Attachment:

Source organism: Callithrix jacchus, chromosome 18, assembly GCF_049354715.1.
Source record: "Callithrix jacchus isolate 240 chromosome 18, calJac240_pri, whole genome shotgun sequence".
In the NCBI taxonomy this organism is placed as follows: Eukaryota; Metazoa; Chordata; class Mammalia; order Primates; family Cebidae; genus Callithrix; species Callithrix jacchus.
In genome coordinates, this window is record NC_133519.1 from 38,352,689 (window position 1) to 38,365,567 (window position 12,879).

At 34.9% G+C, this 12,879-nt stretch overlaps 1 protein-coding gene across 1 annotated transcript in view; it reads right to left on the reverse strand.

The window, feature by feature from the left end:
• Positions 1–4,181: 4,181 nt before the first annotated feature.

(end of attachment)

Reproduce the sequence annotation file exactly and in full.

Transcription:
Source organism: Callithrix jacchus, chromosome 18, assembly GCF_049354715.1.
Source record: "Callithrix jacchus isolate 240 chromosome 18, calJac240_pri, whole genome shotgun sequence".
In the NCBI taxonomy this organism is placed as follows: Eukaryota; Metazoa; Chordata; class Mammalia; order Primates; family Cebidae; genus Callithrix; species Callithrix jacchus.
In genome coordinates, this window is record NC_133519.1 from 38,352,689 (window position 1) to 38,365,567 (window position 12,879).

At 34.9% G+C, this 12,879-nt stretch overlaps 1 protein-coding gene across 1 annotated transcript in view; it reads right to left on the reverse strand.

The window, feature by feature from the left end:
• Positions 1–4,181: 4,181 nt before the first annotated feature.